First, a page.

The cannabis consumer adoption curve: Building iconic brands in an evolving market

Cannabis professionals tasked with building long-term brand equity and customer loyalty face a daunting task. Each state and province in North America represents a distinct market with unique and ever-changing regulations and competitive environments. Each is at a different stage of maturity, with trends and patterns forming and dissolving at a rate that makes market data obsolete within months. Research into consumer preferences blurs the lines between dramatically different markets, producing scattershot results that leave even well-funded teams in the dark. 

So what’s a cannabis brand to do? Is the best strategy to target the highly-competitive “red ocean” of existing cannabis enthusiasts? Or do you sail into the clearer blue waters where your gut and market research suggest there may be an unmet need? Without question there’s a huge market of new consumers ready to begin their cannabis journey, but what do they want, and how will their preferences evolve? 

The cannabis industry humbled me, and forced me to rethink many of the benchmarks and best practices in my toolkit.

I’ve worked on the front lines of legal cannabis for the last five years, participating in brand and product launches across nine different states or provinces in the US and Canada. Before joining the cannabis industry, I worked for Starbucks as a Vice President responsible for retail operations, new concept development, and international expansion. I know how to build brands, launch products, and drive sales in traditional consumer product markets. The cannabis industry humbled me, and forced me to re-think many of the benchmarks and best practices in my toolkit. Over the last five years I’ve observed four consistent trends in consumer preferences and purchasing behavior across maturing markets in North America.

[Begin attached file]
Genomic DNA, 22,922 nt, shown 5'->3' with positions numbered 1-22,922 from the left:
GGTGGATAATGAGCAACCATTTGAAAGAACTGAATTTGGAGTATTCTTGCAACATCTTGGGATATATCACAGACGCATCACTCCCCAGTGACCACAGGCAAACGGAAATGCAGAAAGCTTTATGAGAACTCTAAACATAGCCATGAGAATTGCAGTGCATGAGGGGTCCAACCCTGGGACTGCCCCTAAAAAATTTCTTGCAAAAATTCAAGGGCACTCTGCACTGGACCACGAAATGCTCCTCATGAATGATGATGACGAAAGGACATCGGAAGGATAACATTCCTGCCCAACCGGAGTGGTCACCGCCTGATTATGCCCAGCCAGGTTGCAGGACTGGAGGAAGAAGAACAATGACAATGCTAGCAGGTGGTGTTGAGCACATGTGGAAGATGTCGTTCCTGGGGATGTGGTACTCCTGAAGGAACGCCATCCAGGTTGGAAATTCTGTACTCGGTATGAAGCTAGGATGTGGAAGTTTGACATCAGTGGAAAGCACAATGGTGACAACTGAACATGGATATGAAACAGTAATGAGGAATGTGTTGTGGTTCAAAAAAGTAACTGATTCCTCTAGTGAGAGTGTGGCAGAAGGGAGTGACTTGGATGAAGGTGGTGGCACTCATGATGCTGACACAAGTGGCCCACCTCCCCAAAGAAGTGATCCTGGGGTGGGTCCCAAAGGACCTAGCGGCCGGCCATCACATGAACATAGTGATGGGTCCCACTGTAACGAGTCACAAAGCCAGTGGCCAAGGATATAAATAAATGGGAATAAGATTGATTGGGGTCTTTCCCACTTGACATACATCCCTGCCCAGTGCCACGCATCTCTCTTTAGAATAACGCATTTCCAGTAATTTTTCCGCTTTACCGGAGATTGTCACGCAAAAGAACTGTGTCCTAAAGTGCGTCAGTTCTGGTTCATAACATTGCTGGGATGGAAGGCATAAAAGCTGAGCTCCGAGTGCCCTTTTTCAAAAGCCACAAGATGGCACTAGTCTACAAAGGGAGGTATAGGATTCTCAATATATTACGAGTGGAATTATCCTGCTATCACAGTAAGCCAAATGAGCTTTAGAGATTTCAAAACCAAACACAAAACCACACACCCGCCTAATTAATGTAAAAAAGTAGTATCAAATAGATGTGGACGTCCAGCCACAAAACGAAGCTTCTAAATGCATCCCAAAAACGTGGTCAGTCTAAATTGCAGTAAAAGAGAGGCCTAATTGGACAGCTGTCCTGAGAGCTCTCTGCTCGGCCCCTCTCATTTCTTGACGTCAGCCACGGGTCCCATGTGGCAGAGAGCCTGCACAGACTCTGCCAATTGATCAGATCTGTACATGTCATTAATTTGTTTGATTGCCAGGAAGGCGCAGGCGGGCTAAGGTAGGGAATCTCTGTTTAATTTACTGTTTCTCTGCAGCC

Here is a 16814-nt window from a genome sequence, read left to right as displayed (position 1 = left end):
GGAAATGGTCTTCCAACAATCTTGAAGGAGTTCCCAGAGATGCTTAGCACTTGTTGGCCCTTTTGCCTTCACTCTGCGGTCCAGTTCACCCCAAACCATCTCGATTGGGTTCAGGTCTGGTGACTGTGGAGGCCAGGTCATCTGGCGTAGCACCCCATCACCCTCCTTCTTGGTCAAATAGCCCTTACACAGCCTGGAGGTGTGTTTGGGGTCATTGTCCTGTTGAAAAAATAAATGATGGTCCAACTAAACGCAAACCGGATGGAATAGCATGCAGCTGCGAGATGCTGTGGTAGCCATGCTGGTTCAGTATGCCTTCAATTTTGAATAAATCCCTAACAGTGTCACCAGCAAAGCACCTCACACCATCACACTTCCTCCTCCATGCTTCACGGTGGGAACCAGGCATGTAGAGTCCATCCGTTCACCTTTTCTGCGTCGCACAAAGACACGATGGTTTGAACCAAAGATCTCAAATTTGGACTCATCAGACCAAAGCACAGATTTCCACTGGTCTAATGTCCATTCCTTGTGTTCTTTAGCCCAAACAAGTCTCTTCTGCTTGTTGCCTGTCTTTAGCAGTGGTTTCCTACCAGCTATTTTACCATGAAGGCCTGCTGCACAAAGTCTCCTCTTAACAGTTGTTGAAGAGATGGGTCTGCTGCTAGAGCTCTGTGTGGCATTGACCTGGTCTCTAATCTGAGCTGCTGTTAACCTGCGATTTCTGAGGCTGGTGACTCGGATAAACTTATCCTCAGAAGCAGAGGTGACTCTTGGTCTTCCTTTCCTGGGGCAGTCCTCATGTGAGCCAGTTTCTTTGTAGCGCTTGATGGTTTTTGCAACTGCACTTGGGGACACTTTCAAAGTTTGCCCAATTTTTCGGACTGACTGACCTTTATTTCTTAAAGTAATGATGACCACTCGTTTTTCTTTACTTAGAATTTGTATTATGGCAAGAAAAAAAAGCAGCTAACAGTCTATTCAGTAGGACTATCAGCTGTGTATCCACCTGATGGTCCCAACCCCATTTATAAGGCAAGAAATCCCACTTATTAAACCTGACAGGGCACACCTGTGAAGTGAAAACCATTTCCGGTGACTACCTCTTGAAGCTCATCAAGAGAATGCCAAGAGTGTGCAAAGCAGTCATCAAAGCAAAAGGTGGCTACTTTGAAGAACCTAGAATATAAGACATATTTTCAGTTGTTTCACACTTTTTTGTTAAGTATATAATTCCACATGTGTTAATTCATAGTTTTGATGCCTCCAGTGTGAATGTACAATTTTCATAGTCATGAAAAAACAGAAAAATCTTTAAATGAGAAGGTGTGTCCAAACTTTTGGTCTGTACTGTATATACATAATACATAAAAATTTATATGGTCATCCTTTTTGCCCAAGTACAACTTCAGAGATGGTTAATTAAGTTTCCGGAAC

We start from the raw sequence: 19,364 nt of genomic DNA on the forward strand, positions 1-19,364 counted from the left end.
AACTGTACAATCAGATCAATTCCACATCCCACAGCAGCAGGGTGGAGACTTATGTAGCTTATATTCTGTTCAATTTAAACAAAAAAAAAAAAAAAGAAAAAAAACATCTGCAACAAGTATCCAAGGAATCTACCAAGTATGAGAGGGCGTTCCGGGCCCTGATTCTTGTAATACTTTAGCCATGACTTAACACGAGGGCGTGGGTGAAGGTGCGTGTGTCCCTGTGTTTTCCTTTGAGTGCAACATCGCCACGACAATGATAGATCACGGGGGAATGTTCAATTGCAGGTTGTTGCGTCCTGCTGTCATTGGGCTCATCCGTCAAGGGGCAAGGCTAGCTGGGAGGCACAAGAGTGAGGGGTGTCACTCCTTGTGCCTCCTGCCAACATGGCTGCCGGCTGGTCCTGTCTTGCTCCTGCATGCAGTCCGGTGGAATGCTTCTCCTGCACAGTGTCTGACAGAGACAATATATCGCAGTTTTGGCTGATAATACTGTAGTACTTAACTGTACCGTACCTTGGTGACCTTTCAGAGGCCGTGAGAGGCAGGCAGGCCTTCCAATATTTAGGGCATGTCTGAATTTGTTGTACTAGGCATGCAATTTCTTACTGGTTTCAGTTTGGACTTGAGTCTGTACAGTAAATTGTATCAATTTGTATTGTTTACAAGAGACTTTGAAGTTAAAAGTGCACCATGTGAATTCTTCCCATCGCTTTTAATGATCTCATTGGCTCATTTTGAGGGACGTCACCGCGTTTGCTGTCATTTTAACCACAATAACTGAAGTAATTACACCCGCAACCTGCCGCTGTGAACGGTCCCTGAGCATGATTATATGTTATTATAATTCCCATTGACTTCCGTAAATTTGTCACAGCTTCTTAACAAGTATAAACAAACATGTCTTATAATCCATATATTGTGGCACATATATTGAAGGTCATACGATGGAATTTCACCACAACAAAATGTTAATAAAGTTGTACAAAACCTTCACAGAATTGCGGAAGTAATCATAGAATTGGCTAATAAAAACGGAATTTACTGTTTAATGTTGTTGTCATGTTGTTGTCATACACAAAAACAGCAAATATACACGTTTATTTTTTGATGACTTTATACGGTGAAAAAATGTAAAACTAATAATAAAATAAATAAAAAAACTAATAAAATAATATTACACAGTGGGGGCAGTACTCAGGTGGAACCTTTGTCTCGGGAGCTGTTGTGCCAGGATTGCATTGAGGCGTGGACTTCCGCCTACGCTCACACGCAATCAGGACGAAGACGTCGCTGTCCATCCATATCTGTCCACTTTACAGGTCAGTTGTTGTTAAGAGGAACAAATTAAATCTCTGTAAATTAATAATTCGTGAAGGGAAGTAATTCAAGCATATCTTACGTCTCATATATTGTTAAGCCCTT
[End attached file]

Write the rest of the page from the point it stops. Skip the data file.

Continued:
These trends fit a classic model that provides context for understanding and predicting the cannabis customer life cycle: The Consumer Adoption Curve. This time-tested model describes the way new products and behaviors spread through our culture. Smart phones, organic foods, and even abstract ideas (like approval for cannabis legalization) follow the same pattern: Popular acceptance builds support among a loyal few, which swells until it tips into the mainstream, eventually gaining broad acceptance as the new normal. 

Understanding how the adoption curve applies to the cannabis industry is critical when choosing your target customer and predicting their evolving preferences. The end goal is to design and deliver an experience that delights existing customers while also appealing to the next wave of potential customers who are still unsure whether your brand is right for them.